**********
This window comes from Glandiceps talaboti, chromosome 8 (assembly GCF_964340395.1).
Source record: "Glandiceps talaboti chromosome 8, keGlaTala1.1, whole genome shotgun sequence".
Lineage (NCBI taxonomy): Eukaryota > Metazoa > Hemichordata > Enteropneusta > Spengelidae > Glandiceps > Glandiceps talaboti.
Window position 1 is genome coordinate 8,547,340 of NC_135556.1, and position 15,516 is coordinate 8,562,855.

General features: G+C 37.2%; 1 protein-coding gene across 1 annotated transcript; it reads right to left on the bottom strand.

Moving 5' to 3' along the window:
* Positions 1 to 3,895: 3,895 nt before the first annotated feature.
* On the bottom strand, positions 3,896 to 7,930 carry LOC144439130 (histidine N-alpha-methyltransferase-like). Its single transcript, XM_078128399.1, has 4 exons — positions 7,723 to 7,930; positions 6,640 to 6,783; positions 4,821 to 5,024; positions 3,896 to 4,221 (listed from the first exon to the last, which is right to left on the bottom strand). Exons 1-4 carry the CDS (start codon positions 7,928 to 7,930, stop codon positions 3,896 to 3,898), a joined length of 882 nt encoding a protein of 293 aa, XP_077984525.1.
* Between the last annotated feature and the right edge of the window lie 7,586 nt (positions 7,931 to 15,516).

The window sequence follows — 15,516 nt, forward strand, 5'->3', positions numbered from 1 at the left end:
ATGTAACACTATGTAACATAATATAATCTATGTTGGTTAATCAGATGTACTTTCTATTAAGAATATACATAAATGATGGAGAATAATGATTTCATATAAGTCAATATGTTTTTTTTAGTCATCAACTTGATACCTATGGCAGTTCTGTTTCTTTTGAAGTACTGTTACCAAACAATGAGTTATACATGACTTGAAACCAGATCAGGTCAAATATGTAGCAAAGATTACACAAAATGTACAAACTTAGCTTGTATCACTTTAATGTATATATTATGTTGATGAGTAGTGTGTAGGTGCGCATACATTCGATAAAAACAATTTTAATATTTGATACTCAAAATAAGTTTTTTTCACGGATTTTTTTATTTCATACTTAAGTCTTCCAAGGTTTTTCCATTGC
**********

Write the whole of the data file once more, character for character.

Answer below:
This window comes from Glandiceps talaboti, chromosome 8 (assembly GCF_964340395.1).
Source record: "Glandiceps talaboti chromosome 8, keGlaTala1.1, whole genome shotgun sequence".
Lineage (NCBI taxonomy): Eukaryota > Metazoa > Hemichordata > Enteropneusta > Spengelidae > Glandiceps > Glandiceps talaboti.
Window position 1 is genome coordinate 8,547,340 of NC_135556.1, and position 15,516 is coordinate 8,562,855.

General features: G+C 37.2%; 1 protein-coding gene across 1 annotated transcript; it reads right to left on the bottom strand.

Moving 5' to 3' along the window:
* Positions 1 to 3,895: 3,895 nt before the first annotated feature.
* On the bottom strand, positions 3,896 to 7,930 carry LOC144439130 (histidine N-alpha-methyltransferase-like). Its single transcript, XM_078128399.1, has 4 exons — positions 7,723 to 7,930; positions 6,640 to 6,783; positions 4,821 to 5,024; positions 3,896 to 4,221 (listed from the first exon to the last, which is right to left on the bottom strand). Exons 1-4 carry the CDS (start codon positions 7,928 to 7,930, stop codon positions 3,896 to 3,898), a joined length of 882 nt encoding a protein of 293 aa, XP_077984525.1.
* Between the last annotated feature and the right edge of the window lie 7,586 nt (positions 7,931 to 15,516).

The window sequence follows — 15,516 nt, forward strand, 5'->3', positions numbered from 1 at the left end:
ATGTAACACTATGTAACATAATATAATCTATGTTGGTTAATCAGATGTACTTTCTATTAAGAATATACATAAATGATGGAGAATAATGATTTCATATAAGTCAATATGTTTTTTTTAGTCATCAACTTGATACCTATGGCAGTTCTGTTTCTTTTGAAGTACTGTTACCAAACAATGAGTTATACATGACTTGAAACCAGATCAGGTCAAATATGTAGCAAAGATTACACAAAATGTACAAACTTAGCTTGTATCACTTTAATGTATATATTATGTTGATGAGTAGTGTGTAGGTGCGCATACATTCGATAAAAACAATTTTAATATTTGATACTCAAAATAAGTTTTTTTCACGGATTTTTTTATTTCATACTTAAGTCTTCCAAGGTTTTTCCATTGC